Count III of the complaint, which sounds in tort, is based on a letter circulated in June of 1976 by defendants Camp Trails and Johnson Wax that was "understood by members of the trade to imply false and defamatory judgments concerning an unsatisfactory change in the quality of services performed by [the plaintiff]." Id. P 14. This letter, in conjunction with false statements made by defendants to Camp Trails' customers, caused the plaintiff "to suffer damage to [its] business reputation among these many firms of the trade and loss of goodwill." Id. P 15.
Count IV of the complaint, which also sounds in tort, is the only count that also runs against defendant Maguire/Lemay Associates, Inc., the firm that succeeded the plaintiff as Camp Trails' agent and representative. The complaint alleges that the three defendants maliciously performed certain acts in furtherance of a conspiracy to deprive the plaintiff of its employment with Camp Trails and to cause Maguire/Lemay Associates to succeed the plaintiff in that capacity.
With respect to counts I and II of the complaint, which sound in contract, Camp Trails initially argued that the plaintiff contracted in 1966 with the Camp Trails division of Mechanical Products Company, rather than with defendant Camp Trails Company, which was formed in 1972. Joint Memorandum of Law (Document No. 5) at 5-6. "Without some allegation tying defendant Camp Trails . . . to the earlier agreement, no claim can be sustained against it on either Count I or Count II . . ., both of which allege breach of the 1966 agreement." Id. 6. However, the plaintiff has since filed an amended complaint that explicitly alleges that defendant Camp Trails assumed "all obligations" under the contract. Complaint para. 3. The argument is thus unavailing.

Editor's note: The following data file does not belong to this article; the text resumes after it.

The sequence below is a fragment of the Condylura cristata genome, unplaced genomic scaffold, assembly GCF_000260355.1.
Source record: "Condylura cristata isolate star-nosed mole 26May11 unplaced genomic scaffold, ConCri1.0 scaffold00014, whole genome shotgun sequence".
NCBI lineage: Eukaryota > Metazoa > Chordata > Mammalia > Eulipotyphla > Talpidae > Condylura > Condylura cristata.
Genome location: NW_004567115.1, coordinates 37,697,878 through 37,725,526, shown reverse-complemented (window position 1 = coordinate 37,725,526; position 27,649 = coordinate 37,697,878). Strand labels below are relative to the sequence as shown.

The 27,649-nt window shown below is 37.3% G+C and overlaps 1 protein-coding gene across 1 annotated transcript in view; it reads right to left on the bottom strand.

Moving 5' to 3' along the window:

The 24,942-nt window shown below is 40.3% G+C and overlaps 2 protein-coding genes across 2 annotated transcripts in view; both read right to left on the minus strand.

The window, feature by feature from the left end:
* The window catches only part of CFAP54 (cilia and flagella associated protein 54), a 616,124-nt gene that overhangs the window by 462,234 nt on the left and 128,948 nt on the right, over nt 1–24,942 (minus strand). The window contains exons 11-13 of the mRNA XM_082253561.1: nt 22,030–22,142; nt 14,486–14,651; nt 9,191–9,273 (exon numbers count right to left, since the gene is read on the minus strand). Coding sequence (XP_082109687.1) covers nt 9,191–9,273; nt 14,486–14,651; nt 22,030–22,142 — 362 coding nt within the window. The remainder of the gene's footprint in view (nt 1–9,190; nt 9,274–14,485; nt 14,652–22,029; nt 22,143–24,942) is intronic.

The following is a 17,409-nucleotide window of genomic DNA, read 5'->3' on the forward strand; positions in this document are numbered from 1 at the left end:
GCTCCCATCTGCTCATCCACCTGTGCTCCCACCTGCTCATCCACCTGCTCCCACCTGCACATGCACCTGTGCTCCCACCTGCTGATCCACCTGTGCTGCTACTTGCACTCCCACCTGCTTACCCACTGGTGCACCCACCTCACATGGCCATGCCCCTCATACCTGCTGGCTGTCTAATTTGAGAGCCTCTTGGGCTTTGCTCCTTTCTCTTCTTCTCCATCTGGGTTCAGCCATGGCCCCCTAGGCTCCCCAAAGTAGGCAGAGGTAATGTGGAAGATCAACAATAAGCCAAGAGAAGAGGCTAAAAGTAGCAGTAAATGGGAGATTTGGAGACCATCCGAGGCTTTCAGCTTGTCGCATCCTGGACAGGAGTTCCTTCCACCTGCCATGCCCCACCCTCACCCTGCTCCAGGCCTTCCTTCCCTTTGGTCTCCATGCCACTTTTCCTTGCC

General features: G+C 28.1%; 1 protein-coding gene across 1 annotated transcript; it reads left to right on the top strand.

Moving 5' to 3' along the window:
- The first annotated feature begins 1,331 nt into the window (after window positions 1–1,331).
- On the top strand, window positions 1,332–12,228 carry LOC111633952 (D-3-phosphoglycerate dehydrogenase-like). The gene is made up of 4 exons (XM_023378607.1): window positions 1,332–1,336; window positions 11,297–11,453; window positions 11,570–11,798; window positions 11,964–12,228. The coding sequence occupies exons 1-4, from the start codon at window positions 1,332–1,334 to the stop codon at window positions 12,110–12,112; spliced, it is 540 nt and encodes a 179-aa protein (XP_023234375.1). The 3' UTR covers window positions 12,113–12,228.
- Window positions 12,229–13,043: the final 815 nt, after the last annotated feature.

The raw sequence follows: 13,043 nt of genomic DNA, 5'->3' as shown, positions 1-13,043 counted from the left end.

Defendant Johnson Wax further argues, with respect to counts I and II, that it entered into no contract with the plaintiff and that it cannot be held liable for any breach of contract committed by its wholly-owned subsidiary, defendant Camp Trails. Joint Memorandum of Law (Document No. 5) at 3-5. The plaintiff, conceding that Johnson Wax was not a party to the contract in issue, nevertheless urges that defendant Camp Trails was and is a "mere instrumentality" of its parent corporation, Johnson Wax, and that Johnson Wax therefore may properly be held liable on that contract. Memorandum of Law in Opposition to Defendants' Joint Motion (Document No. 12) at 2-4.
Ordinarily, of course, a stockholder is not liable on contracts entered into by the corporation, even where that stockholder is the parent corporation and owns all outstanding shares in the subsidiary that entered into the contract. See 13A W. Fletcher, Cyclopedia of the Law of Private Corporations §§ 6213, 6222 at 33 (1961 ed.). The plaintiff contends, however, that the so-called "instrumentality rule," often traced to Lowendahl v. Baltimore & O.R.R., 247 App. Div. 144, 287 N.Y.S. 62, aff'd, 272 N.Y. 360, 6 N.E.2d 56, 290 N.Y.S. (1936), permits a court to pierce the corporate veil and impose liability on the parent corporation for the debts of a subsidiary that is a "mere instrumentality" of the parent. Johnson Wax, by way of response, argues that the "instrumentality rule" applies only where the subsidiary corporation has engaged in fraudulent, tortious, or criminal conduct, as distinguished from simple breach of contract.
In resolving this issue, I "start from the general rule that the corporate entity should be recognized and upheld, unless specific unusual circumstances call for an exception." Zubik v. Zubik, 384 F.2d 267, 273 (3d Cir.) (citation omitted), cert. denied, 390 U.S. 988, 19 L. Ed. 2d 1291, 88 S. Ct. 1183 (1967); see Technograph Printed Circuits, Ltd. v. Epsco, Inc., 224 F. Supp. 260, 263-64 (E.D. Pa. 1963). Thus, absent a compelling basis for departing from the general rule, Camp Trails, the corporation, rather than Johnson Wax, the sole shareholder, is liable for any breach of contract. In the Third Circuit's formulation, "the appropriate occasion for disregarding the corporate existence occurs when the court must prevent fraud, illegality, or injustice, or when recognition of the corporate entity would defeat public policy or shield someone from liability for a crime." Zubik v. Zubik, supra, 384 F.2d at 272 (citations omitted).